The defense has Fleury's back
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They say big Penguins defenseman Hal Gill isn't exactly fleet of skate. You could have fooled me. He looked like Fast Willie Parker yesterday when he went after New York Rangers pest Sean Avery at the end of the Penguins' 2-0 win.
"He took a whack at [Marc-Andre] Fleury," Gill said. "I didn't think that was right."
The referees and linesmen stepped in quickly before things got ugly. That's probably a good thing for Avery. Penguins tough guy Georges Laraque also had made it to the scrum by that point.
"It's nice to know those guys have my back," Fleury said afterward. "I don't have to worry about that other stuff. I just have to play my game."
It's no wonder the Penguins are quick to protect Fleury.
Can you say Franchise Player?
That's what Fleury has been in these playoffs.
"He's been our best player since he came back," center Max Talbot said. "He's been the best goaltender in the league."
Mad Max gets no argument here.
Fleury is 6-0 this postseason and has stopped 153 of 162 shots.
But this shutout was about more than Fleury. The Rangers had 26 shots but precious few good scoring chances. As Rangers coach Tom Renney noted, "I'm not going to suggest that it was really easy for [Fleury], but it certainly could have been tougher."
Blame or credit for that depends on your perspective. Renney blamed his team for not moving the puck quicker. "When you've got it, you've got to go." Penguins coach Michel Therrien watched the same game and credited his club for playing "a really tight-checking game ... We have so many offensive weapons that people sometimes forget we can play that type of game."
Both Renney and Therrien had a point, but it's awfully hard not to like the Penguins' defensive work.
"I don't think we gave up an odd-man rush," defenseman Ryan Whitney said. "I can't remember one time when they had a two-on-one or a three-on-two. That's huge. You give those up, that's when you get in trouble."
Then, there was the Talbot perspective, which gets right to the point why these Penguins are starting to look a little more each day like a Stanley Cup team.
"It's nice to see us be able to win a game, 5-4, then, two days later, come back and win, 1-0," Talbot said.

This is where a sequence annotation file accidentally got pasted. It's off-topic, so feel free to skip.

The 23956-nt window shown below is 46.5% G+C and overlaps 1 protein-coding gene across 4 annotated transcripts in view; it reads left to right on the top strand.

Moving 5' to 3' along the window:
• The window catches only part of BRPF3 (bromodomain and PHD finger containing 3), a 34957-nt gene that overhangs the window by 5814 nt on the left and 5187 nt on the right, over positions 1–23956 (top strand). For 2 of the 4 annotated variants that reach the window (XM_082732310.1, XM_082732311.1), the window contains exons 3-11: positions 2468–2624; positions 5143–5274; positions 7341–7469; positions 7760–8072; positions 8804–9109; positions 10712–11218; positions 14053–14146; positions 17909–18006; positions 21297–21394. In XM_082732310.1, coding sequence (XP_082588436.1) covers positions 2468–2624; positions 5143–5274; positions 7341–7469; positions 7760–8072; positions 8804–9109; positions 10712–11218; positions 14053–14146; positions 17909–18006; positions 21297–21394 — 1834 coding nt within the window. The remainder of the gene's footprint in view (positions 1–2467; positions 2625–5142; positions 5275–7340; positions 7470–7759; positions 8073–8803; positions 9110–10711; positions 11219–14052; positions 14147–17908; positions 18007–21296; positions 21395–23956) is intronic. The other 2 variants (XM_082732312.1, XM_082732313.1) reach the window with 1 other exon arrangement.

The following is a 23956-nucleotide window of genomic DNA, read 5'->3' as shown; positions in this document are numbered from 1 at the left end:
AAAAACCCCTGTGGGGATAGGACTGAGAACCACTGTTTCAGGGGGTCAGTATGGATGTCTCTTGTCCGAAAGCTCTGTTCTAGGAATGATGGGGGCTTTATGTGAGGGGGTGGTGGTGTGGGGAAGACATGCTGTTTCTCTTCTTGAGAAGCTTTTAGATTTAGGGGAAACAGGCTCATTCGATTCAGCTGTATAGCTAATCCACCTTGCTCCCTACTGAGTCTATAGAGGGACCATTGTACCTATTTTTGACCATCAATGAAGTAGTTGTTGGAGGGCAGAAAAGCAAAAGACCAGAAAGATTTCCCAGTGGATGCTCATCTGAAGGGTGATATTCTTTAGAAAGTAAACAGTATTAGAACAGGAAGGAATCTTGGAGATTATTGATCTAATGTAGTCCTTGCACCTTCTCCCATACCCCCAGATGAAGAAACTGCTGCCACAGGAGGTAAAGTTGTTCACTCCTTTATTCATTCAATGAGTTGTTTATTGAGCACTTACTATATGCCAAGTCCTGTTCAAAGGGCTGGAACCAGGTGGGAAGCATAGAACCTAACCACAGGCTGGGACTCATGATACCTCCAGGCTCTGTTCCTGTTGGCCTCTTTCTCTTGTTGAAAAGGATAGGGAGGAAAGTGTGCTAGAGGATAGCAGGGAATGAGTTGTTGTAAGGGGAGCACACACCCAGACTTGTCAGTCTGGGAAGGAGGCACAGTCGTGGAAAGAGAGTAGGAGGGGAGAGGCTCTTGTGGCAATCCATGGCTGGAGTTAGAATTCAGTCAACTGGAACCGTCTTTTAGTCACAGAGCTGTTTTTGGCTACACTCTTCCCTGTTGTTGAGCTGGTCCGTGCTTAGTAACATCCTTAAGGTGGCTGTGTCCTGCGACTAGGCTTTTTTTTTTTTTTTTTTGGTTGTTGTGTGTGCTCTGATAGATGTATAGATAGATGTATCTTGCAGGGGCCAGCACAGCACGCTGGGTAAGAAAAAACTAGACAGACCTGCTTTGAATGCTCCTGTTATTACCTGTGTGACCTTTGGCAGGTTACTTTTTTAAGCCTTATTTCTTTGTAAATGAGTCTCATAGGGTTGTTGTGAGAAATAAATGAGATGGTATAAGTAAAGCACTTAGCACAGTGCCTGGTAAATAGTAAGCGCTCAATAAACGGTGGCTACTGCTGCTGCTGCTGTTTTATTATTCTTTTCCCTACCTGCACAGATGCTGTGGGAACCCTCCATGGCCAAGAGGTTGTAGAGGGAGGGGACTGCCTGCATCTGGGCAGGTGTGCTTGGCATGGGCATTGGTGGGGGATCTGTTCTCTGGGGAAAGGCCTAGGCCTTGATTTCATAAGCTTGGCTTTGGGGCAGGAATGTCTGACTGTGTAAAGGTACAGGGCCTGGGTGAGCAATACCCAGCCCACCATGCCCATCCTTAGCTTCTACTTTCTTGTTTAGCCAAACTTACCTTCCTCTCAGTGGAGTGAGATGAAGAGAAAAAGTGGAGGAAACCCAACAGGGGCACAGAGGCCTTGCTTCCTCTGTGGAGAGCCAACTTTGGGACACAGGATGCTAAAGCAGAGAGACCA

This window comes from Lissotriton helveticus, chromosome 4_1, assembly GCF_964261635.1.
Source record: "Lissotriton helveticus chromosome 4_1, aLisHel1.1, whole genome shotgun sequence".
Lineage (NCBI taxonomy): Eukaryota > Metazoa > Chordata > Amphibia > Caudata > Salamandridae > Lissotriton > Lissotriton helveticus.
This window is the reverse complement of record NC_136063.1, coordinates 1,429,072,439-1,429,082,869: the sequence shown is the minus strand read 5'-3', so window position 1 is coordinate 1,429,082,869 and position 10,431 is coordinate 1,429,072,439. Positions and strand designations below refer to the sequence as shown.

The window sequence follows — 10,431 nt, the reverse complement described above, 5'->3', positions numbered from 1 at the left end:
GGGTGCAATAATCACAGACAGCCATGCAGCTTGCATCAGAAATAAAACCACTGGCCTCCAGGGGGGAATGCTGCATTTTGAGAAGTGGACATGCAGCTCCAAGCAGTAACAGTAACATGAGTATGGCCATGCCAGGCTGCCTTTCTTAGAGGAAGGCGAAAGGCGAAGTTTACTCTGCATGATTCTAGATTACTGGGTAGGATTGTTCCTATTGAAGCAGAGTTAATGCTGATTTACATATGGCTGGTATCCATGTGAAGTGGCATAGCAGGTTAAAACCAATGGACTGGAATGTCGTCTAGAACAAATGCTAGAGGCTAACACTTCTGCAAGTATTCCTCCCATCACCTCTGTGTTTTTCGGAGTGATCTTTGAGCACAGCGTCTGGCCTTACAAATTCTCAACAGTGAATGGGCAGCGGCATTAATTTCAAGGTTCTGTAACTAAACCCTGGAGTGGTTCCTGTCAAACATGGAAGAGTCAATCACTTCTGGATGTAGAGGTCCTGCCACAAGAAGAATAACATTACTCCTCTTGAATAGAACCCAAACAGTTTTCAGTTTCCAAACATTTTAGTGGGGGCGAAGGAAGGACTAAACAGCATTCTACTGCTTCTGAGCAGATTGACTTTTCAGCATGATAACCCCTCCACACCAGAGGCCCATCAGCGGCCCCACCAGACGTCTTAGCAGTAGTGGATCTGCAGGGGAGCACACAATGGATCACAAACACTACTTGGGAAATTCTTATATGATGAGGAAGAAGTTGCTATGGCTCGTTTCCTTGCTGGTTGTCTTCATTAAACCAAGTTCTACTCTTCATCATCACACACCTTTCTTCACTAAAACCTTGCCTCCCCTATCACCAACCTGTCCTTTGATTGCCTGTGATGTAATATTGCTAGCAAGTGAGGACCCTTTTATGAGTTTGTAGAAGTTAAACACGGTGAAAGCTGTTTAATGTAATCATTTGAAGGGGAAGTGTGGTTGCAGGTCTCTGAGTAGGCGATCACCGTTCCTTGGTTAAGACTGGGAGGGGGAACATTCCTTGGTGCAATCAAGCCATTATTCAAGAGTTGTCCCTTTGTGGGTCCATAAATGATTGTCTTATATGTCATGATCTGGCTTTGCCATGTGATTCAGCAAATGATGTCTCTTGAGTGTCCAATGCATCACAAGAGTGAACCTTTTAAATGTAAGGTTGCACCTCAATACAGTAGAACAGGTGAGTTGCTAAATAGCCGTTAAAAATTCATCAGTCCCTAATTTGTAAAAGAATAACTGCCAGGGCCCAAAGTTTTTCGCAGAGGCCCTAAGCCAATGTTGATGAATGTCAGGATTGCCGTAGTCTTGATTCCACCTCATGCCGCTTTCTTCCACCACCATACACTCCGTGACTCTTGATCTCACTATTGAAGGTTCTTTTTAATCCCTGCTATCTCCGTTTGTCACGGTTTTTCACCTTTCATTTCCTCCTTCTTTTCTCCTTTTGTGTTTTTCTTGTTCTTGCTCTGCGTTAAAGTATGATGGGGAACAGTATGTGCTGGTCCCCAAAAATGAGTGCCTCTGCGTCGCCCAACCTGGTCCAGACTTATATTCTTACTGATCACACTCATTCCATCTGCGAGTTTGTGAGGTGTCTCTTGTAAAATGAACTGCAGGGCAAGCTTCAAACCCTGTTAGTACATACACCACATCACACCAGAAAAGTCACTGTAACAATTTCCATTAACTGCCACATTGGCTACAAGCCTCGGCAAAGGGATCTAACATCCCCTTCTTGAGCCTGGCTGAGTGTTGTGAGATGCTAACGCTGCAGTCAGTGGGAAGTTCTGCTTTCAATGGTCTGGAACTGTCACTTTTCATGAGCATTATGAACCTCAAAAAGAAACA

If you were even remotely concerned that Fleury was shaken by having to fish four pucks out of his net in Game 1 Friday night, you shouldn't have been. On three of the four Rangers' goals, he had no chance. One hit off Penguins defenseman Sergei Gonchar's skate. Another was a deflection out of the air, perhaps with a high stick. A third was a blistering shot by center Scott Gomez off a sweet pass from Jaromir Jagr. Only a wrist shot by Avery -- he's a pretty good player when he isn't agitating -- could have been blamed on Fleury.
If anything, you should have been encouraged by how Fleury played in Game 1. He kept his cool after the Rangers jumped to a 3-0 lead in the second period and gave the Penguins a chance to come back and win.
"I had no doubt he would play really well today," Therrien said.
Neither did Fleury's teammates.
"We trust him," winger Jarkko Ruutu said.
"He's playing out of his mind," Whitney added. "Everything is hitting him right now."
Certainly, that was the case when Jagr broke free down the slot midway through the second period after taking a drop pass from linemate Martin Straka. Surely, the great Jagr would get a goal and give his team a momentum-changing 1-0 lead.
"I just tried to wait as much as I could," said Fleury, who turned away Jagr's wrister, seemingly effortlessly.
Said an appreciative Talbot, "That's the Fleury I want in net. That's the goalie I want in net."
As good as Fleury has been, it never hurts to be a little lucky, too. After Fleury stopped a shot by Rangers center Brandon Dubinsky with four minutes-and-change left in the game, Straka kept whacking at the rebound and appeared to score the tying goal.
There was only one problem for the Rangers: The referee behind the Penguins' net blew the play dead an instant earlier when he lost sight of the puck under Fleury.
"I thought it was an accurate call," Renney said, surprising diplomatic for a losing coach after a tough game.
The challenge figures to get tougher for the Penguins when the series resumes at Madison Square Garden with Game 3 tomorrow night. The saves figure to get tougher for Fleury. The Rangers will get more traffic in front of him, if Renney has his way. They'll get in his head, if Avery has his.
All concerned in the Penguins' dressing room yesterday were convinced that's what Avery was trying to do with that nonsense at the end.
"I don't see the point," Gill said, sniffing. "Fleury is pretty solid."
I'm going way out on a limb here to make a guess:
Gill and Laraque plan on seeing to it that Fleury stays that way.
First Published April 28, 2008 12:00 am